NEW YORK (CBSNewYork) — An innocent victim of an NYPD shooting is telling CBS2 News her story.

As CBS2’s Sonia Rincon reported exclusively Friday, LaToya James was the bystander wounded nearly two years ago when police shot and killed a suspect in a hatchet attack on a police officer in Jamaica, Queens.

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While the shooting may have saved lives, it forever changed hers.

From the moment it happened, James has felt forgotten. A bystander captured the chaos on video of the moments after she was shot.

She remembers leaving work that day in October 2014 on Jamaica Avenue, hearing the gunfire, feeling the sharp pain in her lower back, and falling to the ground.

“All I could do was just cry out, just asking for help,” James said, “screaming, crying, and at the time they’re still shooting.”

The NYPD had opened fire on Zale Thompson, who had attacked Officer Kenneth Healey with a hatchet. It was a terrorist attack by a man authorities said was a self-radicalized would-be cop killer.

The officers fired more than a dozen shots on the busy street to stop him.

As James lay on the street bleeding, she remembers hearing ambulances come and go without her.

“Those ambulances didn’t come get me at the time,” James said. “I had to wait for the last ambulance.”

Perilously close to being paralyzed, James underwent major surgery to remove part of her colon. It has been a long road to recovery both physically and emotionally.

“I always have to look over my shoulders now. I’m more alert,” she said, “but I have more fear.”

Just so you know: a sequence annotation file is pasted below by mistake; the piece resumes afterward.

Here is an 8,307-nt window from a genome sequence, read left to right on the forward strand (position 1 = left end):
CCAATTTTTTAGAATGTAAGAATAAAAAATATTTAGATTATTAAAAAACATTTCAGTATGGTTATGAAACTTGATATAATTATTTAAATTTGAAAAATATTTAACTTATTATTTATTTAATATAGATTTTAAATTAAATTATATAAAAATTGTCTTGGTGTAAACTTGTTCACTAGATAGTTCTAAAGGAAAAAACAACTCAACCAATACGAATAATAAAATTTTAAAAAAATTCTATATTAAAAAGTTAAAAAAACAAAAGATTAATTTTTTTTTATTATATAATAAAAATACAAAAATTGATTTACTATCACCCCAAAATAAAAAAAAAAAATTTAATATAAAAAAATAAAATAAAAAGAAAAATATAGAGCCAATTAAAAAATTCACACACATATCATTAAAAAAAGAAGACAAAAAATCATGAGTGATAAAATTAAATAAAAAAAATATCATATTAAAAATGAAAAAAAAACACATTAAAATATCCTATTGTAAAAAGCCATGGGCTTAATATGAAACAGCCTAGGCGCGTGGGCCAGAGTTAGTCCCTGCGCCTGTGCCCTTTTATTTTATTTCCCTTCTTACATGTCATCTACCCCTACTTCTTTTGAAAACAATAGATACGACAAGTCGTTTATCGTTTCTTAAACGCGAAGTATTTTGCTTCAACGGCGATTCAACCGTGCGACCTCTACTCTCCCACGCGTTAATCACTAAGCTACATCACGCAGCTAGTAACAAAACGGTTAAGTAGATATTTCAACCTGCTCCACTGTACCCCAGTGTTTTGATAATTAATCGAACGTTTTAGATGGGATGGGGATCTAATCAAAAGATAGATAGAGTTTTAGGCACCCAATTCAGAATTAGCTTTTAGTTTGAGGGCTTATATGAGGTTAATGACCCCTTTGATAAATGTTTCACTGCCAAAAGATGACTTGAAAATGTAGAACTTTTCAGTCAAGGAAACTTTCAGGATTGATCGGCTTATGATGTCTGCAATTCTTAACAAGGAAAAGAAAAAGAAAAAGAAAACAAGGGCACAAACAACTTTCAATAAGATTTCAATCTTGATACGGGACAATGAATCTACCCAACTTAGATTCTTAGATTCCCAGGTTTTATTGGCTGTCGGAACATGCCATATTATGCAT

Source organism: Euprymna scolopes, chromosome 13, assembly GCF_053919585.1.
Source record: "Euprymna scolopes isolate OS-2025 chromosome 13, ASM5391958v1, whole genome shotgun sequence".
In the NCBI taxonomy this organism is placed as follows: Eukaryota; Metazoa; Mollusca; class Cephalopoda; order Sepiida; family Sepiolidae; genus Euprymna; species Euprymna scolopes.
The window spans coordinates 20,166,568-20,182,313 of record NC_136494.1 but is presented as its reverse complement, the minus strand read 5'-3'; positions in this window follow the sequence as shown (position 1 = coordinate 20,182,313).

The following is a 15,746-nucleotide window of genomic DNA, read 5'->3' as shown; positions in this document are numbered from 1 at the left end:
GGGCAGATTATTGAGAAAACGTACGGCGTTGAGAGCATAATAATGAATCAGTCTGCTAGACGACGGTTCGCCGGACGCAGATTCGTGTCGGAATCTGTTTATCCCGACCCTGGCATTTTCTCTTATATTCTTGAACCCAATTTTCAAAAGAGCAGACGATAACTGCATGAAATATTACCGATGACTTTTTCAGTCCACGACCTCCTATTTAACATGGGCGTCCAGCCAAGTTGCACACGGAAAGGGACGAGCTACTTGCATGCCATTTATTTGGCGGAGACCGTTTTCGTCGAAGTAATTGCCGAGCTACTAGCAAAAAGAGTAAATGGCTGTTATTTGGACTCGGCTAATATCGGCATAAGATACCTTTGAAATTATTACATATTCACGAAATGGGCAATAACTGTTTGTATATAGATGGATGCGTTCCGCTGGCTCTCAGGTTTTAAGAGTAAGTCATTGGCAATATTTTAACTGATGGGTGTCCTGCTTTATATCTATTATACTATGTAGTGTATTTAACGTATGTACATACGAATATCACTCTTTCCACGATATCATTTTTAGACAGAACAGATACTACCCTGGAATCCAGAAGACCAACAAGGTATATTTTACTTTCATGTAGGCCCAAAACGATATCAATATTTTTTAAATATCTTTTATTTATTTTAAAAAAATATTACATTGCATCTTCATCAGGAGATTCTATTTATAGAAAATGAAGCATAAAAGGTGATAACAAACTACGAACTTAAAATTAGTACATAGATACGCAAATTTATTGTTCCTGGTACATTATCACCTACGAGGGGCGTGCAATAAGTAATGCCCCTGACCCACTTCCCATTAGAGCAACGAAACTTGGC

James remembers seeing officer Healey released from the hospital to applause. There was no such celebration of her survival.

“They said at the time I should have been paralyzed, so I would have felt good if I came out of the hospital and everyone clapped for me because I was alive,” James said. “But I didn’t have that.”

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Worse, James hasn’t gotten a penny of compensation from the city. Under existing law, the city owes her nothing. Her application for help from the state crime victim’s compensation fund was recently denied because her case falls into a legal gray area.

“I’m a victim, but I’m not a victim of the engaged crime. It wasn’t intentionally that I got shot. It was accidentally, so they don’t pay out for that. They don’t help with that. I’m not the actual victim of the crime,” James said.

Rincon asked James what the city could do to make things right for her.

“Just compensate me. Let me live. I want my life back. I don’t want to be a victim anymore,” James said. “I’ve been in a lot of pain. I’m just tired. I just want all of it to be over.”

James’ only option is to file a lawsuit — and she has. But she says an apology would also go a long way.

Rincon asked James if she wanted the officer whose bullet struck her to come and talk with her about it.

“Yes,” James replied. “I would like some clarity and some closure.”

She also would like to set the record straight. News accounts called her a homeless woman. She was living in a shelter at the time, because she’s a struggling single mom.

“I wasn’t just a homeless woman,” James said. “I got up. I worked. I took care of my son. I did whatever it took me to do to have my son have a better life.”

James’ case is not unlike the innocent victims of the 2012 shooting at the Empire State Building, hurt by police gunfire. They have also filed lawsuits. Similar cases have seen settlements. But until that happens for James, she has no choice but to wait.

“I didn’t ask for this,” she said, “and I feel like I’m suffering more than anybody else.”

CBS2 reached out to several city agencies including the Mayor’s office, but the city can’t discuss pending litigation.

James has an attorney who’s preparing to tell a jury her story. Her lawsuit seeks an unspecified amount. But a verdict or a settlement could take years.

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In cases such as the Empire State Building shooting, bystanders who are injured can apply to the state Office of Victim Services for reimbursement of medical expenses. CBS2’s Rincon reports this is not applicable in James’ case – her medical bills are covered by Medicaid, for now.